Ritual Sacrifice: Fact vs. Fiction

Among the people who know about the Slavic paganism only by hearsay, the stereotype of the practice of human sacrifice is rather actively enforced among the ignorant. In fact, such a stereotype is no more than a myth.

The Slavic “bloody human sacrifices” exist solely in Christian teachings “against the pagans”.

Such practice has existed only among some semi-wild peoples at the earliest stages of the development of society. When we talk about paganism in its developed form, such phenomena is never seen. Some echoes exist only in, wild by definition, military caste, and, consequently, in their limited caste cults. And even then, not everywhere, but in the archaic echoes, and often in symbolic form. And only as much as their “profession” itself is related to death on daily basis.

The Slavs, however, never practiced human sacrifice at all, except in the Christian propaganda, on par with other sins and delights. This is explained by nothing other than the essence of sacrifice in the pagan cults itself. And the essence of it is in the following. Pagan Slavs brought offering to their Ancestors and Deities. The brought offerings is the of a communal meal with the Ancestors and Deities. We all commit such rites in our homes to this day, when, for example, we arrange a wake, or put a glass of vodka and a piece of bread before the image of the deceased. The essence of the in the Temples and Sanctuaries, is the participation in a joint meal with the Deities.

The general sense is that Ancestors and Deities are given a part of that, what people eat themselves. If a tribe of savages practiced cannibalism, then their deities were “fed” human flesh. If not, then they wouldn’t even have a single thought about human sacrifice! You’d never place insects on the offering table during a wake, and Slavic pagans would never do so either!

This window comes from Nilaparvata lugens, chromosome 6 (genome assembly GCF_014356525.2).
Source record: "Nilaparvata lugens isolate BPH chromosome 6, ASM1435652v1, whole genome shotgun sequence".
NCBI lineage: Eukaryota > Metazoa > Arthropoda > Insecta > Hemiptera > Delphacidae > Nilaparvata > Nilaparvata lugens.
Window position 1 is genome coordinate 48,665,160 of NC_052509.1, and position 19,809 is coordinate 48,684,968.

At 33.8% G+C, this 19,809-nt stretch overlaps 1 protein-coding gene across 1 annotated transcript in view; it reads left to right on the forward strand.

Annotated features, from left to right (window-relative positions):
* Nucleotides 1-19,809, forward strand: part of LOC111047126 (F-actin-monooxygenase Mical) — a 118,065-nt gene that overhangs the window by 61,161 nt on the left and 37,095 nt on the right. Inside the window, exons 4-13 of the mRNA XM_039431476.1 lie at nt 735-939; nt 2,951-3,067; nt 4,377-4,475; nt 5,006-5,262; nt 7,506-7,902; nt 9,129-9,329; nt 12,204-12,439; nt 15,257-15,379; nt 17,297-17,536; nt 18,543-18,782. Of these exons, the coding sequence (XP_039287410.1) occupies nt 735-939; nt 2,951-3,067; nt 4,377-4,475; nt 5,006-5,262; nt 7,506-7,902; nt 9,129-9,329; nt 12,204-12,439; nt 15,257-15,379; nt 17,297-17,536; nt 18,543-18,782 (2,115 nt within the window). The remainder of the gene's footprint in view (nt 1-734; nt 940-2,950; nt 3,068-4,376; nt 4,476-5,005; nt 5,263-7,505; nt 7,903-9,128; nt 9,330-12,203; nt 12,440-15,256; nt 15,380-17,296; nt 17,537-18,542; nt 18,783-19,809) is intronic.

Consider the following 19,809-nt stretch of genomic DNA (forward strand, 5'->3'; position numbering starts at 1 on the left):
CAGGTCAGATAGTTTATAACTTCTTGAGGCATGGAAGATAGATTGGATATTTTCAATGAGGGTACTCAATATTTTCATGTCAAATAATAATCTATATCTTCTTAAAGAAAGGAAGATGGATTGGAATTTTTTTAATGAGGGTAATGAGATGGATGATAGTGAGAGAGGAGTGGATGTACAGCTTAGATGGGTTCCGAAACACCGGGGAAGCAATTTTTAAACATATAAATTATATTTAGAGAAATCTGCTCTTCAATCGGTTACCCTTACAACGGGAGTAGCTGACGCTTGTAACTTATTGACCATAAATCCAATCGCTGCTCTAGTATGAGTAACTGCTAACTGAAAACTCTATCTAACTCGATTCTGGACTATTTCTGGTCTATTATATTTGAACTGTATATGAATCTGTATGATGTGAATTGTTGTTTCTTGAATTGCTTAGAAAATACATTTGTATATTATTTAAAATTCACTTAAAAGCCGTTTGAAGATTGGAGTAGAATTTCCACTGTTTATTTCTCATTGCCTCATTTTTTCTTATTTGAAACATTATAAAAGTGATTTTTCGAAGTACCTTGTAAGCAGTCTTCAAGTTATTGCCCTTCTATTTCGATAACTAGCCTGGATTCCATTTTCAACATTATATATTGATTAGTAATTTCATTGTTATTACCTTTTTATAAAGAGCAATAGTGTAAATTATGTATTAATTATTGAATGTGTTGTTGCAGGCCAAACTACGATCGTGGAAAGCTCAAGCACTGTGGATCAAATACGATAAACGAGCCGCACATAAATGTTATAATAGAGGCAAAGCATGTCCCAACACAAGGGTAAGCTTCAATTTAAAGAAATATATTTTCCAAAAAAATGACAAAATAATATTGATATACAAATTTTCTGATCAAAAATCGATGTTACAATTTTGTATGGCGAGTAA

Modern man, cut off from the rural way of life, does not understand the meaning of the phrase “such a king, on such an occasion, sacrificed 200 bulls!” Modern man thinks that the meaning lies in the fact that an individual deprived 200 innocent cows of life in favor of his deities! Instead, the essence is that this individual had arranged a huge feast dedicated to the deities, and those bulls fed his army and his people. The point was not the deprivation of life or bloodshed (for thousands of cows are deprived of life in slaughter houses each and every day), but in the communal meal, at which in a mysterious way the deities are present.

Haven’t you ever heard someone say that he will: “slaughter a pig for daughter’s birthday” or something similar? You do understand that the meaning of what is said is not that a pig will be specifically slaughtered on the occasion of the birth of daughter, but that on her birthday, the individual will prepare many delicious and nourishing dishes from the pig. When Slavic pagans say they “brought sacrifices” or “brought offerings” to their Ancestors and Deities, it means they had a communal meal with their Ancestors and Deities. To this day there exists a custom in many Slavic homes to place and extra plate on the dinner table for a long passed Ancestor that may stop by for a meal.

By the way, the Christian liturgy is performed in the very similar way. The gifts (the body and the flesh of Christ) are first prepared on the altar, and then are brought to the altar, and then are consumed collectively by all in the presence of this meal.

It is for this reason that Slavic pagans understand the mystical essence of the liturgy, and called Christians in astonishment and rejection – eaters of their god. From the point of view of Slavic pagans, this custom is not only the top of blasphemy, but also one of moral savagery, for Christians mystically ate not just a man (which in itself is terrible), but also the one who is their god!

Information taken from the internet

Written and translated by: Dmitriy Kushnir

Writing is hard work and takes a lot of energy, so if you found this article useful, buy me a coffee or an energy bar.

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